- Review by Kaya Savas - July 2, 2019
Bear McCreary has been working away, delivering awesome score after awesome score for the entirety of his career. His work has mainly been in video games and television, but after his superb score to 10 Cloverfield Lane he is thankfully getting more and more film work. And that’s not to say that TV and games are inferior to film, it’s just a different type of canvas for a composer to create on. A 90 - 120-minute movie is a lot different than several seasons of TV or an 18-hour game.
Bear seems to have been born to score a Godzilla movie, he truly is a child at heart and loves to create worlds. What’s a more childlike rip-roaring action movie than Godzilla? Toss character development out the window and focus on the grandiose action and visuals. That’s what the score does, and man is it a fun ride.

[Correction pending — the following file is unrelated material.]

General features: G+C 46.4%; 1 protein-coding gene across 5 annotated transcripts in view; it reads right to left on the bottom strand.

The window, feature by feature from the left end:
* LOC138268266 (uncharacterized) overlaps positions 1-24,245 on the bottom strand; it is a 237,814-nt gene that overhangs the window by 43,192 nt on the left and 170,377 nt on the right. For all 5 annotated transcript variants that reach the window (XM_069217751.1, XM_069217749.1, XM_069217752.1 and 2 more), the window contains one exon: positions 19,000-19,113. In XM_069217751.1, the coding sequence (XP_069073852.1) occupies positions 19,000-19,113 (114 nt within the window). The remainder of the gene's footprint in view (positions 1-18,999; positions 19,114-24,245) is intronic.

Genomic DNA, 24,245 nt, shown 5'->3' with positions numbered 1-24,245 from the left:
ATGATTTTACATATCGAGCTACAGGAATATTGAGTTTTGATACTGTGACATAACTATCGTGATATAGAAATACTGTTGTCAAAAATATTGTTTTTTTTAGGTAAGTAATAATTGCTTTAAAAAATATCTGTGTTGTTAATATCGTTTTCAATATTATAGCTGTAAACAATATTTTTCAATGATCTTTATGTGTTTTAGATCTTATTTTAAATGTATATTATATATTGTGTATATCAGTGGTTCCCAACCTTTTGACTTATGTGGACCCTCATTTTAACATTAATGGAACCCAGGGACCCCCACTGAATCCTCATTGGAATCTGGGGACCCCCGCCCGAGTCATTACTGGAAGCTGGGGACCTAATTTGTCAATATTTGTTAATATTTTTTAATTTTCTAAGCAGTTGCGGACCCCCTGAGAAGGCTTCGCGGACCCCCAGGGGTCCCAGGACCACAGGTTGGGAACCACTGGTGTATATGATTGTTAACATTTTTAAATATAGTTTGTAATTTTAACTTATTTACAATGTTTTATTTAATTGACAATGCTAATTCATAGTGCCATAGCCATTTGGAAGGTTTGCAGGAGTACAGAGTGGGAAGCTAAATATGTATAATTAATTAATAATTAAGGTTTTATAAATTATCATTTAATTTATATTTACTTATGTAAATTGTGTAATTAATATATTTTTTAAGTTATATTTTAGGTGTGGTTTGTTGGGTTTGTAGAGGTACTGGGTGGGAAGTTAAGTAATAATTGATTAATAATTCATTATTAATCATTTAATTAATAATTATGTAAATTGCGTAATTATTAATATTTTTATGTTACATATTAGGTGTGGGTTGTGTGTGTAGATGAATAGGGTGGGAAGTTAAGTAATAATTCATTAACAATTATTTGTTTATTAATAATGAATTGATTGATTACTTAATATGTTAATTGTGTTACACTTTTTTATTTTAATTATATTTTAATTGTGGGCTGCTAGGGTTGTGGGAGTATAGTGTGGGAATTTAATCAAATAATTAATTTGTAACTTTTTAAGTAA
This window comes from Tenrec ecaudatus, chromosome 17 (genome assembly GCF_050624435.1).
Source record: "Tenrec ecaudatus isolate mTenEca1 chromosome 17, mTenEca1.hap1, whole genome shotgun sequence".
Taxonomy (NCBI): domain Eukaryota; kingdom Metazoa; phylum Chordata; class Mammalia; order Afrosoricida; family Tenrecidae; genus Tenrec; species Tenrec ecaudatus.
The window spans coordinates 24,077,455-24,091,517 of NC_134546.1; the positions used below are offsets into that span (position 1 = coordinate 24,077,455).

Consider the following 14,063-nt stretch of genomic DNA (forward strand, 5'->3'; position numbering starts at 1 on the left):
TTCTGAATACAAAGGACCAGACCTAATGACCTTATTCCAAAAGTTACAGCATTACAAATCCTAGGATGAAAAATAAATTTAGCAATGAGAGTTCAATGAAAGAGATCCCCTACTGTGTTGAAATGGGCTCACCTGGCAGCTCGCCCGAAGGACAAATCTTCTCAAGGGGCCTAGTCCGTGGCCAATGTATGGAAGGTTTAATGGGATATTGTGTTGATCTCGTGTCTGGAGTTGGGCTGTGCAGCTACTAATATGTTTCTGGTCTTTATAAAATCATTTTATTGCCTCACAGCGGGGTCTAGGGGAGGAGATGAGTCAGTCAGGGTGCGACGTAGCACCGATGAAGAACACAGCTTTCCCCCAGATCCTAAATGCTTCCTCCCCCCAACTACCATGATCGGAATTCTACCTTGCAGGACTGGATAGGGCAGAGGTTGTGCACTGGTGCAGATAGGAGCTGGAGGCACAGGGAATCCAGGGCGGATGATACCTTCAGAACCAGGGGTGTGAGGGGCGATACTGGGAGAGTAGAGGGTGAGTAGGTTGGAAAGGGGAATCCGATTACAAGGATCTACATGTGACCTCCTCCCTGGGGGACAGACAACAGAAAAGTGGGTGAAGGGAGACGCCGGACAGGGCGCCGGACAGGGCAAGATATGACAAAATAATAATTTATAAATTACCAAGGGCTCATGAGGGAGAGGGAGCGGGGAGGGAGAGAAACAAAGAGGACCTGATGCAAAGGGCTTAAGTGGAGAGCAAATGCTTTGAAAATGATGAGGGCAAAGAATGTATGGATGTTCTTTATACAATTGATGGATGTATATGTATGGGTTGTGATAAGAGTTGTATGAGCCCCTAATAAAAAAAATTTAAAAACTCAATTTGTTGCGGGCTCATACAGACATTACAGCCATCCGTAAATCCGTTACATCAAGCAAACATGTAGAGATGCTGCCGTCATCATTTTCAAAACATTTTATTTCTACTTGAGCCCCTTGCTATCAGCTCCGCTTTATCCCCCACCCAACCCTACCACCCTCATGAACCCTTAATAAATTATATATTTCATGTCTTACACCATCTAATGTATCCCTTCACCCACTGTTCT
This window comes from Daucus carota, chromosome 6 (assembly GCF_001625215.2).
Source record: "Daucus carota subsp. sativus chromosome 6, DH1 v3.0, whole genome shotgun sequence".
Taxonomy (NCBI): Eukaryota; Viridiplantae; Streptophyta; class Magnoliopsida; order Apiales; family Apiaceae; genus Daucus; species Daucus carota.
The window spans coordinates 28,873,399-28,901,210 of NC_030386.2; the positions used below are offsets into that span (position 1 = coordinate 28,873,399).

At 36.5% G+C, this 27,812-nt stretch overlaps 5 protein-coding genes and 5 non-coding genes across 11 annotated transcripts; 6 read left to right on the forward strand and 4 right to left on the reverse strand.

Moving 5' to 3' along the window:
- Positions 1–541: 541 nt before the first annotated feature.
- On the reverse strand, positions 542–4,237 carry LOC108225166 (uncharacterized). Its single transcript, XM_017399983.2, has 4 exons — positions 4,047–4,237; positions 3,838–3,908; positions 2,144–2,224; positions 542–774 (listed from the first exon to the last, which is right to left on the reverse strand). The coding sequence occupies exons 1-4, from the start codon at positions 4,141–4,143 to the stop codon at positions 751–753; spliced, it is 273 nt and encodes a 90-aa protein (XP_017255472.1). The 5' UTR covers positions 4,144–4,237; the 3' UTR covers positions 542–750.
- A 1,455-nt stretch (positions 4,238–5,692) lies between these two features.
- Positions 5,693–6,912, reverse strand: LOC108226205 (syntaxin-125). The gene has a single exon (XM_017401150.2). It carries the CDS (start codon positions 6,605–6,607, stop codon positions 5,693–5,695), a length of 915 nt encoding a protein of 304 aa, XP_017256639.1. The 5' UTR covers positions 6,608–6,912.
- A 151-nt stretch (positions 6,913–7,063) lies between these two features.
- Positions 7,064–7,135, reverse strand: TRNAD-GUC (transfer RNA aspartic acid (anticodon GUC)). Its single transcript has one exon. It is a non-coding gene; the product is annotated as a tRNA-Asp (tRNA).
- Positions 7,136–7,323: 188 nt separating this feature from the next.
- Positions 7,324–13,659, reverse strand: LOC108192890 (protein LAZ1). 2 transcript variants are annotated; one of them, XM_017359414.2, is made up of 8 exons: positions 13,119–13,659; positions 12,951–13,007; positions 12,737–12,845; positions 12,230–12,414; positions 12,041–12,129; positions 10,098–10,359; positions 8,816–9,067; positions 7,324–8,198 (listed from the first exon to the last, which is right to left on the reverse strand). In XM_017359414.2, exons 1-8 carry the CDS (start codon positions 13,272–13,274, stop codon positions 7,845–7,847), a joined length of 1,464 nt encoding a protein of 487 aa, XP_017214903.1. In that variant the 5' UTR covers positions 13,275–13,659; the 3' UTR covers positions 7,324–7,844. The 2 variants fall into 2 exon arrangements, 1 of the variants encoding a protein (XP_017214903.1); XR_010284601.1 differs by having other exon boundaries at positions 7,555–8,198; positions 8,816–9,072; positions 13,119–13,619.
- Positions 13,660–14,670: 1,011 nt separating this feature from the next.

You’d think the score would lack emotion since the film repeated the same mistakes as the last one when it comes to giving us some human characters to invest in, but this score is packed with emotion. This is the type of blockbuster score that is heavy on themes and melody. Bear embraces the musical history of Godzilla by referencing Akira Ifukube’s original theme. The same theme that Michael Giacchino lovingly homaged in Cloverfield.
We get lots of cool elements such as chanting vocals, throat singing, and taiko drums that help create fantastic builds. Bear’s score is not just a wash of action either. He is able to infuse wonder and awe in equal measure, which leads to the music giving the audience some hair-raising chills.
This is the definition of a “roller coaster ride” of a film score. It’s pure fun that represents the best of Bear’s “young at heart” wonderment and his skills as a storyteller. You can feel the passion behind every note, and it keeps this bloated CGI brawler afloat. Godzilla: King Of The Monsters is pure popcorn escapism that won’t leave you braindead afterwards.